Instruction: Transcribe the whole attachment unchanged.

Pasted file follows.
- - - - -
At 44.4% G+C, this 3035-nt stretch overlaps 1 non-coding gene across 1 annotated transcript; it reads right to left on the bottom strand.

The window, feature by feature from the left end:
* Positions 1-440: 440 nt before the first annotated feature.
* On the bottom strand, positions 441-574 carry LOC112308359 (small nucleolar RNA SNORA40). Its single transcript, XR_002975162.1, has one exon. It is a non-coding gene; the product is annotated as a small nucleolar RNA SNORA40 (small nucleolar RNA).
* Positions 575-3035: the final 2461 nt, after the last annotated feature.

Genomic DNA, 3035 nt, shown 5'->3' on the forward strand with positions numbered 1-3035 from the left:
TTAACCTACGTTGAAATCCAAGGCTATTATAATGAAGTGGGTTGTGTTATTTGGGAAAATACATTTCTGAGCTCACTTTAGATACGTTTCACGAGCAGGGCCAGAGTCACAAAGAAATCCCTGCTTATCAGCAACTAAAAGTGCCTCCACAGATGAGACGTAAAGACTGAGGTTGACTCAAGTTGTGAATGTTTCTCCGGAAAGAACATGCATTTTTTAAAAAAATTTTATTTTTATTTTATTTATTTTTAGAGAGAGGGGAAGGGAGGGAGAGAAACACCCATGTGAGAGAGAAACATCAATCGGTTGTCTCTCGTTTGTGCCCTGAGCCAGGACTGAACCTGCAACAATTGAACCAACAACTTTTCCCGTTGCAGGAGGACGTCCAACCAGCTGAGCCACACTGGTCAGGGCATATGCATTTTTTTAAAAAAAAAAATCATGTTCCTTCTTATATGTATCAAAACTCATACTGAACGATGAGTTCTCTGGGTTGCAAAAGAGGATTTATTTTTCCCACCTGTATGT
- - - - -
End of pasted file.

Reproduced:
At 44.4% G+C, this 3035-nt stretch overlaps 1 non-coding gene across 1 annotated transcript; it reads right to left on the bottom strand.

The window, feature by feature from the left end:
* Positions 1-440: 440 nt before the first annotated feature.
* On the bottom strand, positions 441-574 carry LOC112308359 (small nucleolar RNA SNORA40). Its single transcript, XR_002975162.1, has one exon. It is a non-coding gene; the product is annotated as a small nucleolar RNA SNORA40 (small nucleolar RNA).
* Positions 575-3035: the final 2461 nt, after the last annotated feature.

Genomic DNA, 3035 nt, shown 5'->3' on the forward strand with positions numbered 1-3035 from the left:
TTAACCTACGTTGAAATCCAAGGCTATTATAATGAAGTGGGTTGTGTTATTTGGGAAAATACATTTCTGAGCTCACTTTAGATACGTTTCACGAGCAGGGCCAGAGTCACAAAGAAATCCCTGCTTATCAGCAACTAAAAGTGCCTCCACAGATGAGACGTAAAGACTGAGGTTGACTCAAGTTGTGAATGTTTCTCCGGAAAGAACATGCATTTTTTAAAAAAATTTTATTTTTATTTTATTTATTTTTAGAGAGAGGGGAAGGGAGGGAGAGAAACACCCATGTGAGAGAGAAACATCAATCGGTTGTCTCTCGTTTGTGCCCTGAGCCAGGACTGAACCTGCAACAATTGAACCAACAACTTTTCCCGTTGCAGGAGGACGTCCAACCAGCTGAGCCACACTGGTCAGGGCATATGCATTTTTTTAAAAAAAAAAATCATGTTCCTTCTTATATGTATCAAAACTCATACTGAACGATGAGTTCTCTGGGTTGCAAAAGAGGATTTATTTTTCCCACCTGTATGT